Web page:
Wednesday, June 13, 2007

words, telling the truth, and thin theology

I'm revisiting the big topic that is in some sense the topic of the Modern church in America: the Christian Gospel (let us be explicit: "Jesus is Lord") is about more than what happens to me after I die. It's also about more than me. (We've already discussed it here in this post.)

But how do you teach that in a way that is more constructive than deconstructive?

Yesterday in one day I had two different, but equally frustrating experiences of the way our culture (our church culture) has watered down the strength of the faith.


I went with the senior adults (a smallish group) to visit the "talking murals" at a church an hour or so to the North. The murals were interesting--quite nice, really, and a surprisingly vibrant thing to see in a rural church. But after we looked at the murals and listened to the presentation, this pastor walks out with a big stack of materials (and a giant Bible--which he never opened--ah how I love the prop Bible) and proceeds to explain how to make a "wordless book"--you know, the little homemade evangelistic tract made of different colors of construction paper (black, red, gold, etc.) to symbolize the "plan of salvation." And then he pontificates about how you have to ask people if they have made a decision and invited Jesus into their heart, and he suggests that these seniors need to share the wordless book with someone before the summer is up. (Or else what? I mean, does that mean that their 80 years have been worthless before they found this brilliant salvific technology?)

It seemed like he went on for ages--and I had to bite my tongue, because I got really angry. Nothing seemed to phase the group. Afterwards they all said, "Oh, well that was pretty!" But I kept thinking about how crassly manipulative and wrong the impromptu sermon was. I wanted to tell everyone, "Look, you can ignore everything that guy said." But as it turned out I didn't say anything because I realized that they weren't too worried about it. They have probably seen it before. I am young, and occasionally hotheaded. They have the peace that comes from age.


Last evening was our third night of Vacation Bible School. It has been a lot of fun. I love spending time with the kids.

Can you tell the truth by lying? This is an old question, and not as easy as you might imagine; it hangs on quesions of what language is and does. An old professor gave this example: a kid kicks his brother. You ask, "Did you just hit your brother?" Now strictly he could say, "No," insofar as "hit" may imply the use of the hands and not the feet, but it may be more truthful for him to say "Yes."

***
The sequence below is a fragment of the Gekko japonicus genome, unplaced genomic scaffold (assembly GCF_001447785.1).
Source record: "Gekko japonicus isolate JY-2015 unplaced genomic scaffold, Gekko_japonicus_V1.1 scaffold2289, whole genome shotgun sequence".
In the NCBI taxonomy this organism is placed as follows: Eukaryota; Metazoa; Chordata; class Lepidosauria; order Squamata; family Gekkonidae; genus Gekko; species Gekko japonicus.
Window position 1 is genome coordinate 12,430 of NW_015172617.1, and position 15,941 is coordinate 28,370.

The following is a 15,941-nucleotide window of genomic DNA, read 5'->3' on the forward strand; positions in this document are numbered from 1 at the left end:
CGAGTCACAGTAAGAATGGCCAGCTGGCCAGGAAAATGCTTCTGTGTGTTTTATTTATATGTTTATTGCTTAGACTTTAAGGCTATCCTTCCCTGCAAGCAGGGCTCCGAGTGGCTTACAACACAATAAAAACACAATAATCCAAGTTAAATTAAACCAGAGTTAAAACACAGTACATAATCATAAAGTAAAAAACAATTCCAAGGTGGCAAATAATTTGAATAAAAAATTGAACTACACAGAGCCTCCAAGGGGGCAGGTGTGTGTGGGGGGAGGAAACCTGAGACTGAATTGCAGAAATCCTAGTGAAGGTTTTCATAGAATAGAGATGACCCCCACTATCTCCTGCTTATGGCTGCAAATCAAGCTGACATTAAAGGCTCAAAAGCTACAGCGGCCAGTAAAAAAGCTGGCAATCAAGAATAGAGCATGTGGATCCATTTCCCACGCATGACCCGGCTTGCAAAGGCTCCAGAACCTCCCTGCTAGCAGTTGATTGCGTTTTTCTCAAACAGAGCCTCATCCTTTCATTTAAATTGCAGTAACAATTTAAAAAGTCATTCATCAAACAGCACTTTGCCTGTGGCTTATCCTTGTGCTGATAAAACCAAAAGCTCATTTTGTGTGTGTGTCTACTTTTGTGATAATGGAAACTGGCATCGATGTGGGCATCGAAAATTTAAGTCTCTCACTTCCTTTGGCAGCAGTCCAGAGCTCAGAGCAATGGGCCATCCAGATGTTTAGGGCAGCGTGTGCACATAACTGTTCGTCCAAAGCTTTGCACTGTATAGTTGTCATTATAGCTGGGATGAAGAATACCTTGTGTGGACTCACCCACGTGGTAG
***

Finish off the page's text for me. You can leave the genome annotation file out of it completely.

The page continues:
I bring this up because I feel like a lot of adults lie to kids by simplifying Christian concepts for their level of comprehension. Last night at VBS the theme was "courage." I can't tell you how many times I heard people equating courage with bravery, with facing your fears. That's all well and good, but it is only vaguely connected with the Christian virtue of courage. Bravery is for the soldier, but courage is for the martyr. I know that's a little too deep for the younger kids, but I figured I could broach it with the 5th graders. They didn't even know what a "martyr" was.

Perhaps my queasiness here just means that I'm not the best person to teach younger kids. Because--back to my lying question--I don't think that you should hide the concise but complex theological terms that the Church has chosen over the centuries. Kids may not understand it all--and we should do our best to explain--but I wonder if it is not better to leave it incomprehensible and intact--for the time when they can understand--than to water it down and risk them understanding wrongly. Because that can lead to that weird place in which adults realize that things aren't exactly like they were taught as a child--and so it all falls apart. Furthermore, if language actually shapes our understanding (and I tend to believe that it does, as does the old Christian maxim, lex orandi lex credendi), then shouldn't we use the best language possible as we are forming young disciples?

Please forgive this long and directionless post. I am developing what my supervisor calls a "VBS hangover."

1 comment:

Emily Sanford, MSW/MDiv, '08 said...

You've really highlighted some of the challenges of preaching/teaching the gospel with integrity! It's very easy to water down and oversimplify the message.

Don't give up too quickly on teaching the 5th graders! It requires hard work, patience, and creativity, but I'm sure you can find age-appropriate ways of teaching about martyrs. It is so important to build a strong foundation, and I'm afraid that we often underestimate the faith of children.